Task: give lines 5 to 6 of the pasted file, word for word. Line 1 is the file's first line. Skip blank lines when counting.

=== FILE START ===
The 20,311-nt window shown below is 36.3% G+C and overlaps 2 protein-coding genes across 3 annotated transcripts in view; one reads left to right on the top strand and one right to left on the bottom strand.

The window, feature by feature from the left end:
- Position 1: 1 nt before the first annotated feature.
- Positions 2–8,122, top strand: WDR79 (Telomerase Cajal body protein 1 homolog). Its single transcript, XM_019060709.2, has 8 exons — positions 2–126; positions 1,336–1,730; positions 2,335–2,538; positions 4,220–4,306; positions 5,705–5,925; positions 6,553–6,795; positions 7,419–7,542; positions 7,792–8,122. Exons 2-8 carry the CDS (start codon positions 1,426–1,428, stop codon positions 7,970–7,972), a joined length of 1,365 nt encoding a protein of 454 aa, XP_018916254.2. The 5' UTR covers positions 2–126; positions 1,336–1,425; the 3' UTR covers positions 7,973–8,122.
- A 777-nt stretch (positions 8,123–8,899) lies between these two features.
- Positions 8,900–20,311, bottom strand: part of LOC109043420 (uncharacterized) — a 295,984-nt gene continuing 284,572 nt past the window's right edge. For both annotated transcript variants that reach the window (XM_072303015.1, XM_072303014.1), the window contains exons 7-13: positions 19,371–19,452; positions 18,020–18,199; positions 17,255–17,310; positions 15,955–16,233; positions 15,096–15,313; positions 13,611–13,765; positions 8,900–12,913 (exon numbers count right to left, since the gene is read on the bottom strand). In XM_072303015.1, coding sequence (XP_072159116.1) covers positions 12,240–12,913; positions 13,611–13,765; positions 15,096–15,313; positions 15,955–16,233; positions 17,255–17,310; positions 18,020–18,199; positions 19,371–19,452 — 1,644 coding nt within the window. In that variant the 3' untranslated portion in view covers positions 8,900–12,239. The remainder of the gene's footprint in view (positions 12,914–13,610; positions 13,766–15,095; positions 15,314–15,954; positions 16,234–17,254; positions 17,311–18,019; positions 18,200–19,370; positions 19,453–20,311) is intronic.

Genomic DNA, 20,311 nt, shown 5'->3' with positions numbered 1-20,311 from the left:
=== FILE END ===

- A 777-nt stretch (positions 8,123–8,899) lies between these two features.
- Positions 8,900–20,311, bottom strand: part of LOC109043420 (uncharacterized) — a 295,984-nt gene continuing 284,572 nt past the window's right edge. For both annotated transcript variants that reach the window (XM_072303015.1, XM_072303014.1), the window contains exons 7-13: positions 19,371–19,452; positions 18,020–18,199; positions 17,255–17,310; positions 15,955–16,233; positions 15,096–15,313; positions 13,611–13,765; positions 8,900–12,913 (exon numbers count right to left, since the gene is read on the bottom strand). In XM_072303015.1, coding sequence (XP_072159116.1) covers positions 12,240–12,913; positions 13,611–13,765; positions 15,096–15,313; positions 15,955–16,233; positions 17,255–17,310; positions 18,020–18,199; positions 19,371–19,452 — 1,644 coding nt within the window. In that variant the 3' untranslated portion in view covers positions 8,900–12,239. The remainder of the gene's footprint in view (positions 12,914–13,610; positions 13,766–15,095; positions 15,314–15,954; positions 16,234–17,254; positions 17,311–18,019; positions 18,200–19,370; positions 19,453–20,311) is intronic.